In an opinion issued this week, U.S. Register of Copyrights Shira Perlmutter concluded that a court would likely find Maryland’s recently passed library e-book law to be preempted by federal copyright law under a legal doctrine known as “conflict preemption.”
But in her 9-page opinion, Perlmutter did not find the Maryland law to be “expressly” preempted by the Copyright Act, as opponents of the law have contended, and conceded that the cases she used to reach her “conflict preemption” determination (which relies heavily on a 1999 decision in Orson Inc. v. Miramax) are not exactly perfect fits.
“To date neither the Supreme Court nor any other circuit courts…have had occasion to consider whether state regulations seeking to require licensing of copyrighted works could avoid conflict preemption either generally or under narrow circumstances, such as upon a showing of a state interest that is sufficiently compelling and distinct from the Copyright Act’s purposes,” Perlmutter writes. “Nonetheless, we believe the Orson court’s reasoning is sufficiently sound that a court considering the state legislation at issue would likely find it preempted under a conflict preemption analysis.”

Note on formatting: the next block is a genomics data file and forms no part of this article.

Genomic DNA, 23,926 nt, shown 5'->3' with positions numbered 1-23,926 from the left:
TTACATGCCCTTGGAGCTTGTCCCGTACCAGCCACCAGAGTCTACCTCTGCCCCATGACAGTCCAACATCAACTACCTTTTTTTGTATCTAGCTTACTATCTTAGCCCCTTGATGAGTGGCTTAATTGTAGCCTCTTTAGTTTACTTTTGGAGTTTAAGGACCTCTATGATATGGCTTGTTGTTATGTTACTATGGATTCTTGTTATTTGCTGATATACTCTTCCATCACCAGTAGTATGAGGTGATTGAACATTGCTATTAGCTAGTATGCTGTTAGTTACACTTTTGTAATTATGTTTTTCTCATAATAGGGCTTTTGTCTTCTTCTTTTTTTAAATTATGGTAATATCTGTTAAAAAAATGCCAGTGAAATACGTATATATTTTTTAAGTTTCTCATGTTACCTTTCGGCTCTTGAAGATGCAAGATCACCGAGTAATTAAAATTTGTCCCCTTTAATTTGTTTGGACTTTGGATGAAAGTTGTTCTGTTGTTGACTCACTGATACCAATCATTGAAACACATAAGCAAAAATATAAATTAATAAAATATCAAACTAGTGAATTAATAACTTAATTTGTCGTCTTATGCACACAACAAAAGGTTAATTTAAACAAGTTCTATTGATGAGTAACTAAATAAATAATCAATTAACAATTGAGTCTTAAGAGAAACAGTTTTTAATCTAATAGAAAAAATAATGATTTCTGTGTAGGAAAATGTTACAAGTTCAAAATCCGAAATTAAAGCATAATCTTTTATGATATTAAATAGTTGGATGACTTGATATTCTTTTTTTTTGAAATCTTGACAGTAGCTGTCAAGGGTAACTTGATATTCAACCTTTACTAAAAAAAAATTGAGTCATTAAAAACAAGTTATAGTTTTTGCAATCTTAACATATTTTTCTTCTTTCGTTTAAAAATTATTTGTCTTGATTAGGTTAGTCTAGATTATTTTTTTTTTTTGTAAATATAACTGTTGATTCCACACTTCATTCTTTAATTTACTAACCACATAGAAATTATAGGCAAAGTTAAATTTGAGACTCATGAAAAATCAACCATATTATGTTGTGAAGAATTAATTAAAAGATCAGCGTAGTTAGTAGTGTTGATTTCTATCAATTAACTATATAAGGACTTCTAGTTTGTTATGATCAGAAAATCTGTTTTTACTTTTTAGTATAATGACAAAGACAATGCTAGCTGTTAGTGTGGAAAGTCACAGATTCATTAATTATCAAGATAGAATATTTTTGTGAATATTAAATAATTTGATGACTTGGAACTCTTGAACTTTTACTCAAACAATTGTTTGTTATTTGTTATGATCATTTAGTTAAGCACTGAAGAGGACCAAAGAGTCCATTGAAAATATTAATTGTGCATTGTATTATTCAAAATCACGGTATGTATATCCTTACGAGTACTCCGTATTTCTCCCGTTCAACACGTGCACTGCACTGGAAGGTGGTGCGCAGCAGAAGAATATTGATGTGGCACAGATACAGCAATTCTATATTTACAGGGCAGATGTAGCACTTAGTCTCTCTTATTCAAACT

When it takes effect in January, 2022, the Maryland law (known as SB432) will require any publisher offering to license “an electronic literary product” to consumers in the state to also offer to license the content to public libraries on “reasonable” terms. The bill passed the Maryland General Assembly unanimously in March. In June, New York passed a similar law that is now awaiting the governor’s signature or veto and at least half a dozen states are reported to have begun exploring similar legislation.
Report: “U.S. Copyright Office Weighs in on Maryland Library E-book Law”
Filed by September 1, 2021on